Ramblings of a Techno-Viking

Jumbo Rocks and Joshua Tree National Park

Jumbo Rocks is the name of a campground in Joshua Tree National Park. It has 125 sites in several loops spread among the natural stacks of boulders. Parking for RVs is mostly parallel to the road, many of the sites could not take anything larger than a car. Many of the sites are in clumps with no privacy from the neighboring sites. Each site has a picnic table and fire ring, and space for a tent. $10/night, 14 night limit. Neither Verizon or T-Mobile signals were available.

Skull Rock nature trail is a loop that goes through part of the campground. The section on the south side of the road has many plants labeled, but I liked the north side that had more interesting collections of plants and rock formations. The loop is 1.7 miles.

Wall Street Stamp Mill is an example of equipment used to process gold ore. The vehicles parked nearby did not look like they had been moved recently. There is a wind-powered well that looks in need of repair on the trail to the mill. Easy 1.1 mile (each way) walk from the paved parking lot, there is a closer parking lot on a dirt road.

Cholla Cactus Garden is a nature trail through a large group of Cholla. After the large variety of plants seen on the Skull Rock trail I found it a disappointment, but maybe I was just tired.

Joshua Tree National Park spans parts of two deserts and the hills between them, with a wide variety of plants and animals. Much of the park does not have Joshua trees. My entry fee was covered by my America the Beautiful pass.

Posted Saturday 07 January 2012 04:21 UTC
Last edited Monday 10 December 2012 04:16 UTC
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mwd

Metropolitan Water District access road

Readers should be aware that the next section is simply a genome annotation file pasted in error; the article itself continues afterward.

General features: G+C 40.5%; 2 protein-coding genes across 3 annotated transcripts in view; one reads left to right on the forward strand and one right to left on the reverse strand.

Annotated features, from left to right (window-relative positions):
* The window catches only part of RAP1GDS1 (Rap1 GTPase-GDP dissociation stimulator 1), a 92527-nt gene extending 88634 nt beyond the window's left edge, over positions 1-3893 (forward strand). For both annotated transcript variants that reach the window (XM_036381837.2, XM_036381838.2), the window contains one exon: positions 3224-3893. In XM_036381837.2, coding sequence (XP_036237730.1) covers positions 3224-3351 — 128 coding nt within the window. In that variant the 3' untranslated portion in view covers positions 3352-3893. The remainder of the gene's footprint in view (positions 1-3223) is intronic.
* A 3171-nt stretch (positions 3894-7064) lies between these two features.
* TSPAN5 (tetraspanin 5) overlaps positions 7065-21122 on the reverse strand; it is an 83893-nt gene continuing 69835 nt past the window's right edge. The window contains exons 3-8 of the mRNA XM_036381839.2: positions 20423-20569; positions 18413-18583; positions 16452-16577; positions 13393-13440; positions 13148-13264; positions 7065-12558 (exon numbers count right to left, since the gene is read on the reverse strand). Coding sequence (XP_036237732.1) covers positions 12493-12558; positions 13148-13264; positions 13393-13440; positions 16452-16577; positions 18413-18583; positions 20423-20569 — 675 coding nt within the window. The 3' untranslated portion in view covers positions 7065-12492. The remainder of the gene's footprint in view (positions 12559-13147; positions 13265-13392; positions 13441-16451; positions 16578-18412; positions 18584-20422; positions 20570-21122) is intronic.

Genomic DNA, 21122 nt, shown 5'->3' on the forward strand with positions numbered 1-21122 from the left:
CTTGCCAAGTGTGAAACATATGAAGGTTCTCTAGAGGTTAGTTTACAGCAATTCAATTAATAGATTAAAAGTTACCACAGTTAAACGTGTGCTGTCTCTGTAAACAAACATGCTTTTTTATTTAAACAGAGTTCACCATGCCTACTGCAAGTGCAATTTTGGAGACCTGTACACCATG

Joshua Tree National Park has information on "overflow" camping on BLM land outside their borders. After leaving the park from the south end, I turned east on a well-maintained dirt road where several RVs where camped. The road is marked "proceed at your own risk". I traveled far enough that the closest RV was barely in sight, and pulled into a convenient graded pull-through site. There is some kind of locked hatch that the pull-through is designed to access, labeled by the Southern California Metropolitan Water District. (MWD) Wandering around, I found a poorer maintained road near the humming high-voltage power lines that is what the park's map recommended. There are scattered trees, bushes, and flowering plants. I saw a couple of rabbits during my walk. This afternoon got rather windy and my motorhome is rocking. Verizon signal is good, but not T-Mobile.
Posted Sunday 08 January 2012 03:45 UTC
Last edited Monday 10 December 2012 04:16 UTC
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Makers by Cory Doctorow (and Chiriaco Summit again)

Tonight I'm staying at the free camping area behind the General Patton Museum at Chiriaco Summit. Not a lot has changed since the last time I stayed here. There is one other RV here as well. The picture is taken from the tank garden, with my RV in the free camping area behind.

Makers is a SF novel set in the fairly near future. It is available in ebook form free from the author's web site or if you prefer you can buy the paper edition from a bookstore. I found the first portion one of the most believable near-future with a significant change I have read. (The boogie-woogie Elmo dolls that run Linux and didn't sell were a cute touch.) While the technology involved might seem the same as the typical techno-babble seen in mass-market SF to someone not in the computer industry, it is actually plausible and the details are correct. The later parts of the novel are less believable, but still internally consistent. Overall, I found this a good but not great read.

Posted Monday 09 January 2012 04:21 UTC
Last edited Monday 09 January 2012 04:21 UTC
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